The Early Case for a National Black Press


The 1847 convention was an eclectic convention. The issues brought before attendees ranged from the establishment of a national press, commerce with Jamaica, abolition of slavery, Black colleges, and agriculture. Boston’s William C. Nell, a reporter, as well as, a delegate to the convention, summed up the convention’s events in this way:

Intelligent men there assembled to enquire what shall be done to extirpate Slavery from the land and elevate the character of its oppressed. Here mind grappled with mind, plans were proposed and their merits discussed; and while discouragements, reported from any locality, awakened sympathy in kindred hearts, the least dawn of success inspired all with a new zeal; pledging their every effort to hasten the day of emancipation.[1]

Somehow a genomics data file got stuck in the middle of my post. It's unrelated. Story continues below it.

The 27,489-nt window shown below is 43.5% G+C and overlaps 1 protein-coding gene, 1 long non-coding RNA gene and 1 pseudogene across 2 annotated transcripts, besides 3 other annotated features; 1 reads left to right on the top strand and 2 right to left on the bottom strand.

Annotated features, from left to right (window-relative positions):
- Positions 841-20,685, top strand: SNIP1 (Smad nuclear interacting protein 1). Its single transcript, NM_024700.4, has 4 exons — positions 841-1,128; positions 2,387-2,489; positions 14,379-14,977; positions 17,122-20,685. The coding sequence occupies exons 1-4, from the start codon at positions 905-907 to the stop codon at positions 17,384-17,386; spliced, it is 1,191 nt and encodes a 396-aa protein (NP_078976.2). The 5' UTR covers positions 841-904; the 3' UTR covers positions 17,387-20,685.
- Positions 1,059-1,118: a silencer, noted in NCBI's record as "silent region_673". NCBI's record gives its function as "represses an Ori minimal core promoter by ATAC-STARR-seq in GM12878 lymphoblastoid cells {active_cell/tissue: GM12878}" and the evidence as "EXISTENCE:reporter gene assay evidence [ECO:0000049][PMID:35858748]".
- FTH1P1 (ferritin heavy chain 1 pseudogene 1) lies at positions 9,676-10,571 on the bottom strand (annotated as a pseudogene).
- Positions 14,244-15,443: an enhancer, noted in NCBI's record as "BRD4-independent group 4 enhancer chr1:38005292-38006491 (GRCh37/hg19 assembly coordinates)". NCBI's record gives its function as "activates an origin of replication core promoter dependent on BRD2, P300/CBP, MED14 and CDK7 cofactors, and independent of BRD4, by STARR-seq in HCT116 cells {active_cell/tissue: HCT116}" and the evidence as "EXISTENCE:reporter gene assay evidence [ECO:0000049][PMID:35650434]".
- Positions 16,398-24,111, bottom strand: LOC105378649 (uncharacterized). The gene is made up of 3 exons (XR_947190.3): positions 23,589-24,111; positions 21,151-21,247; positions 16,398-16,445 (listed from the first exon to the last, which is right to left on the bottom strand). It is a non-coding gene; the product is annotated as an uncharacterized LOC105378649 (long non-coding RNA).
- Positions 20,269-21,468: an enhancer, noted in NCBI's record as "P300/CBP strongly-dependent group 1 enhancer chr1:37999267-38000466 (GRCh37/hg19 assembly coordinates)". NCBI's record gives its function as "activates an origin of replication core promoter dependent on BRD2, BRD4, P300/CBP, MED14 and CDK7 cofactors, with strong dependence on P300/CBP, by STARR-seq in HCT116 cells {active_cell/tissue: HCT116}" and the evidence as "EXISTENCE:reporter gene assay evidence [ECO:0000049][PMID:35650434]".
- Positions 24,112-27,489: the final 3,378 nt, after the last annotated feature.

Nell was one of sixty-six convention delegates. The roll included James McCune Smith, Henry Highland Garnet, and Willis Hodges – to name a few. Also in attendance was Frederick Douglass. He was an active and vocal delegate. His name appears often in the minutes, as he expressed strong opinions about nearly every topic addressed at the Convention.

At the time of his attendance, Douglass was at the final stages of establishing his own paper, North Star. Considering Douglass’ active role at the convention, it is not surprising that the convention and its concerns were featured prominently in the North Star. In fact, the inaugural issue of the North Star in December of 1847 contained a lengthy front-page article on the 1847 National Colored Convention, establishing a conversation between Douglass’ papers and the conventions that would follow.


[1] Nell, W.C. “The Colored Convention.” North Star 3 Dec. 1847.